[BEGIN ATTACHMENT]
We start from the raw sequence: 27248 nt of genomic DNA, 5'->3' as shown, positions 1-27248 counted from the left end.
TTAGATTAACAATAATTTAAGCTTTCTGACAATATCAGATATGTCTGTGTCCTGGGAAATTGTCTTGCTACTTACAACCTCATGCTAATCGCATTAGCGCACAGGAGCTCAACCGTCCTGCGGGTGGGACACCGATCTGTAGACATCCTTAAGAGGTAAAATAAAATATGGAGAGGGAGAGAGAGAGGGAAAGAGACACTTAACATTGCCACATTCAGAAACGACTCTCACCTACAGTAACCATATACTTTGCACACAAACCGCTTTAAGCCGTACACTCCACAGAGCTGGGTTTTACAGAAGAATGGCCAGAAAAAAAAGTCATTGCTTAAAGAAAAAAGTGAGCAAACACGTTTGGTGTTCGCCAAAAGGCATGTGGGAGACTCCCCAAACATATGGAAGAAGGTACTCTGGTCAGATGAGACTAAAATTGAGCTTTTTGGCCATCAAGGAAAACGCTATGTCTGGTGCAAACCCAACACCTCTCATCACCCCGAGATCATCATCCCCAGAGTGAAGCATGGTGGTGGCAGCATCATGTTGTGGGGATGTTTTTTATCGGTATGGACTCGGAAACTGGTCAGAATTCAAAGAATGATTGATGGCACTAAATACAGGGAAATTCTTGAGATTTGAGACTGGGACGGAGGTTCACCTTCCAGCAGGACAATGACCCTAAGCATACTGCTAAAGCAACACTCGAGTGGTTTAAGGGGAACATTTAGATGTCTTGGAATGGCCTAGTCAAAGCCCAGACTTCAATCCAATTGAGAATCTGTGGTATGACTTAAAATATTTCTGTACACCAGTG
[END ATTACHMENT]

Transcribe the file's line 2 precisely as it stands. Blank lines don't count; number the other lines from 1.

TTAGATTAACAATAATTTAAGCTTTCTGACAATATCAGATATGTCTGTGTCCTGGGAAATTGTCTTGCTACTTACAACCTCATGCTAATCGCATTAGCGCACAGGAGCTCAACCGTCCTGCGGGTGGGACACCGATCTGTAGACATCCTTAAGAGGTAAAATAAAATATGGAGAGGGAGAGAGAGAGGGAAAGAGACACTTAACATTGCCACATTCAGAAACGACTCTCACCTACAGTAACCATATACTTTGCACACAAACCGCTTTAAGCCGTACACTCCACAGAGCTGGGTTTTACAGAAGAATGGCCAGAAAAAAAAGTCATTGCTTAAAGAAAAAAGTGAGCAAACACGTTTGGTGTTCGCCAAAAGGCATGTGGGAGACTCCCCAAACATATGGAAGAAGGTACTCTGGTCAGATGAGACTAAAATTGAGCTTTTTGGCCATCAAGGAAAACGCTATGTCTGGTGCAAACCCAACACCTCTCATCACCCCGAGATCATCATCCCCAGAGTGAAGCATGGTGGTGGCAGCATCATGTTGTGGGGATGTTTTTTATCGGTATGGACTCGGAAACTGGTCAGAATTCAAAGAATGATTGATGGCACTAAATACAGGGAAATTCTTGAGATTTGAGACTGGGACGGAGGTTCACCTTCCAGCAGGACAATGACCCTAAGCATACTGCTAAAGCAACACTCGAGTGGTTTAAGGGGAACATTTAGATGTCTTGGAATGGCCTAGTCAAAGCCCAGACTTCAATCCAATTGAGAATCTGTGGTATGACTTAAAATATTTCTGTACACCAGTG